Lebanese waste crisis – Did the #YouStink movement overcome sectarian borders? – Script (en)


Lebanese waste crisis – Did the #YouStink movement overcome sectarian borders?

by Nele Balgo, Miriam Siemon, Katharina Wischmeyer, Fatima Al-Mahmoud, Gasia Trtrian, September 2017

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Summer 2015, where Lebanese people should cover themselves with sunscreen and enjoy the beach season, they cover their faces with mouthpieces. Streets and sidewalks have been filled with trash overnight as the Lebanese garbage crisis escalates with the closing of the garbage dump.

 

Due to the closing of Naame landfill, the rubbish wasn’t collected anymore. That time, Lebanon do not had a functional government for more than one year. Thus,   political leaders had no plan to find a quick solution.

 

Protests spring up across Beirut. Initially gathering tens, hundreds, and finally 100.000 people demonstrated peacefully against the inactivity of political leaders. Instead of searching for solutions to end the crisis, leaders give out orders to beat the peaceful protesters with batons, gas and spray them with water cannons.

 

 

Interview with Wadih Al-Asmar (Organizer of the Protests, Lebanese Center for Human Rights)

 

“We were following the garbage trucks that were dumping the garbage in the rally, everywhere in the country and were following some key ministers and some of our colleagues threw some garbage on the house of the minister or on the cars of some ministers to explain to them that it’s not acceptable to make all Beirut and all Lebanon a big landfill.”

 

Lebanon is a multi-confessional republic and organized along sectarian lines. All official authorities are allocated by sectarian quota. These sectarian groups are also reflected in the media system.

 

Interview with Dr. Sarah El-Richani (Centre for Lebanese Studies Fellow, University of Oxford):

 

“The political link between media and political stakeholders is very strong, it remains so. It fluctuates   sometimes, but because of the intense political battle , we see that in times of crisis even the most liberal and most commercialized media institutions sometimes have to give into political pressure and serve these political elite.”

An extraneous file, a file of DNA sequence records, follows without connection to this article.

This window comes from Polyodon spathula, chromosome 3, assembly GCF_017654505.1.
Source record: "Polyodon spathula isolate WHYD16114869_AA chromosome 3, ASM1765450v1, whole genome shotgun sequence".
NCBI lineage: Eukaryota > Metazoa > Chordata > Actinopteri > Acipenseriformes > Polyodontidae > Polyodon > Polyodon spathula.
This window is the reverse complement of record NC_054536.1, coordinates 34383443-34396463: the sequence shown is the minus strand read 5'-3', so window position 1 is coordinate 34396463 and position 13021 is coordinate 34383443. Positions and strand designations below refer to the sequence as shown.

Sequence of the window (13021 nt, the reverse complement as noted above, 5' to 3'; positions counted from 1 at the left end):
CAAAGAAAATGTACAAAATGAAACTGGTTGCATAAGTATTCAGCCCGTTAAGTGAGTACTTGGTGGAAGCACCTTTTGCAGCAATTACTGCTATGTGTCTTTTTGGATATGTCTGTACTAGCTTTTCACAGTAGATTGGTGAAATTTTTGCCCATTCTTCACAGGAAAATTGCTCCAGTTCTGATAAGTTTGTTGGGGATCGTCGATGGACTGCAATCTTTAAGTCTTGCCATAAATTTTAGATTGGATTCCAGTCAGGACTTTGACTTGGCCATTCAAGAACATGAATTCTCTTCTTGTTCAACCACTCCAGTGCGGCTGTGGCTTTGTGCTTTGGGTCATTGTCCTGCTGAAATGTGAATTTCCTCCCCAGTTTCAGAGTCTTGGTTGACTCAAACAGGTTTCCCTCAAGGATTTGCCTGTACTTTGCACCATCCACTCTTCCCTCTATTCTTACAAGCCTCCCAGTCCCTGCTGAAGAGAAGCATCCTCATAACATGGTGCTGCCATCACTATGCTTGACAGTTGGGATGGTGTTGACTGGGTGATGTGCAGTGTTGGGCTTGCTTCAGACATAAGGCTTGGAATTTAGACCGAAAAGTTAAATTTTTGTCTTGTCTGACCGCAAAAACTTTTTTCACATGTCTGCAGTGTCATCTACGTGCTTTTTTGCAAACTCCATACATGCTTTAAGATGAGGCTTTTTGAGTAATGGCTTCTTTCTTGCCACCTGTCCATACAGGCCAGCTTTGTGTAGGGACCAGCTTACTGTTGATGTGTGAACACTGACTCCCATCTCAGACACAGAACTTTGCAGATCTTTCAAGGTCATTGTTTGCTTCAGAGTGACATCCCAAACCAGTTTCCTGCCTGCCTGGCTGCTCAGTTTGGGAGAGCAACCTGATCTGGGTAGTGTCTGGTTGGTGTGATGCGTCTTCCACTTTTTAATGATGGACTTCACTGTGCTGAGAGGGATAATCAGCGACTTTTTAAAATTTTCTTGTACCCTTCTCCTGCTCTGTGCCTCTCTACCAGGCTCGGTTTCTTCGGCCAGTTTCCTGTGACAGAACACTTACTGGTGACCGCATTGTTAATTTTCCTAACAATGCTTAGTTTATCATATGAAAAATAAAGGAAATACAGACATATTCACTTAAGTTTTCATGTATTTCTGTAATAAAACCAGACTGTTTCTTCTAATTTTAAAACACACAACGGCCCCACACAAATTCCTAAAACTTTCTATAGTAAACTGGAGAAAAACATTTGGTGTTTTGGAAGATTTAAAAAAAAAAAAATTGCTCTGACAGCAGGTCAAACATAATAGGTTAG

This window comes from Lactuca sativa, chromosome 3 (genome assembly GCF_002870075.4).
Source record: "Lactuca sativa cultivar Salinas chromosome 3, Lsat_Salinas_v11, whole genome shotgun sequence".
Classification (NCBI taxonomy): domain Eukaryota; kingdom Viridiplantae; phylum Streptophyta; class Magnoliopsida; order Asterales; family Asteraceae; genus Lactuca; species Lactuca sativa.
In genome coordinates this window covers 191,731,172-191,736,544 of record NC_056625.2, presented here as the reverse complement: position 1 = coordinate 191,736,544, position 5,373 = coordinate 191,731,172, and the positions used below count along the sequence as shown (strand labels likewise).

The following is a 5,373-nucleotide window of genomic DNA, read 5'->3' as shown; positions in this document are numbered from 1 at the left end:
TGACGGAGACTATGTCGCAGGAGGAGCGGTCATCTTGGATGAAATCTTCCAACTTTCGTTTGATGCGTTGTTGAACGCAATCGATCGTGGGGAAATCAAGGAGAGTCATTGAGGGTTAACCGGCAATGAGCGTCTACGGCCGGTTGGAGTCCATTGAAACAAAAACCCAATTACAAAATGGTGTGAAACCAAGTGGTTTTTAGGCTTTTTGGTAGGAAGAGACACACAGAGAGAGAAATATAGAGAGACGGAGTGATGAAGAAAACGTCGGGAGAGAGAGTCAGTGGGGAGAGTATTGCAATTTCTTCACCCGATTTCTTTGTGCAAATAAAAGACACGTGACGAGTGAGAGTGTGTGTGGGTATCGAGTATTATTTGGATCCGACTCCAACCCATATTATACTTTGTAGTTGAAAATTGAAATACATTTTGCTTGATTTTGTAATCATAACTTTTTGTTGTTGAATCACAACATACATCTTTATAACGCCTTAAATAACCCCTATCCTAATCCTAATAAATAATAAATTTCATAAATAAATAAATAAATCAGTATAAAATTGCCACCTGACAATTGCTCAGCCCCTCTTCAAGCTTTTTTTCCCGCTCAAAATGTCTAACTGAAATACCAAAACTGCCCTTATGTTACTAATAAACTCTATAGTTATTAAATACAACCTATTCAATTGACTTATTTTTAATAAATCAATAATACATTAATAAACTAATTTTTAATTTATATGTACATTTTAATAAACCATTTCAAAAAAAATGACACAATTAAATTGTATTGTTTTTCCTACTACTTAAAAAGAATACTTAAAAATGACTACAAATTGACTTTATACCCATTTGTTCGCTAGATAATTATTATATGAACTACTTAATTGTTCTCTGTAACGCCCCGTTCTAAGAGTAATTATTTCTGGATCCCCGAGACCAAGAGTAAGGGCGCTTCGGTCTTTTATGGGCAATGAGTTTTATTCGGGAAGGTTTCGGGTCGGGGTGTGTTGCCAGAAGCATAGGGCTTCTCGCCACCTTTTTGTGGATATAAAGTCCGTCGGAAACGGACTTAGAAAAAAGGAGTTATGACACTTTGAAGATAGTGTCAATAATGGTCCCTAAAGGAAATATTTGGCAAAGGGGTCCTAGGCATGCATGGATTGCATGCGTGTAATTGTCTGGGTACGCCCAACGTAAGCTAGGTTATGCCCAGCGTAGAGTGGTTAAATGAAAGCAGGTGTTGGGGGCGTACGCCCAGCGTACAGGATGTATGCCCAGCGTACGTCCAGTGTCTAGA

When the protests started in 2015 all Lebanese media, regardless of their sectarian affiliation covered on the waste crisis in a critical way.

 

Dr. Sarah El-Richani (Centre for Lebanese Studies Fellow, University of Oxford):

 

“It got a lot of intention and a lot of support from across the broad, because that was a crisis that touched every Lebanese. And the media actually rallied around the course.   But as the protest continued and grew larger and more powerful and then there was a fear also from government and also people realized that the garbage crisis is intrinsically connected to the political system and the corruption that exists on the political system and you cannot treat the garbage crisis without touching upon the corruption that exists on the level of the country. The rhetoric became more politicized and the media had to in the end even the media that were really supporting the two most commercialized stations, they were really supporting this movement and in the end had to take a step back and bow down to the political pressures, because in fact all the media are in a certain extent be holden to the political sectarian elite.”

 

Besides the traditional mass media, the power of social media increased. Under the #youstink people organized their protests.

 

Dr. Claudia Kozman, LAU:

“From a social media point of view it was what brought people somehow together.
I would also say that the hashtag and the name that they use which is #youstink was so powerful because it has to do with the garbage that was stinking – the whole country was stinking.
But it says also something about politicians. People were telling politicians: you stink! And somehow politicians and the government were affected by this.”

Because the waste crisis affected people of all ages and backgrounds, the #youstink movement offered a chance to bring people together and overcome sectarian borders for a while.

 

Dr. Sarah El-Richani:

“Everybody went to these protests in the beginning. But once they moved beyond the garbage crisis – because the garbage crisis is symbolic for what is exists in the country, mainly corruption and nepotism – there were some sensitivities that started to emerge. So, initially there was support from across the board, but once they started pointing fingers to the whole sectarian political elite as being responsible, people became reluctant to support it. It was like: “you are attacking my leader and not attacking the other leader”. And when you are attacking all the leaders, you are also meaning x, y and z.”

 

Dr. Claudia Kozman:

“I personally would say it was good, it did bring people together as one unified Lebanon. When they had one cause, they did go together. But once you go into the details of the whole movement I am pretty sure that the sectarian problems will come again because it will go down to who is to blame for what.”

 

Although the #youstink movement mobilized people of different groups, people were sensitive with criticism of their own leaders. The movement opened a chance to create one Lebanon. Regardless of the people attending the protests and the digital movement, the waste crisis is still an ongoing problem and no long-term solution was found. Instead of opening a landfill which is far away from the city the garbage is stored at the beach or thrown into the sea.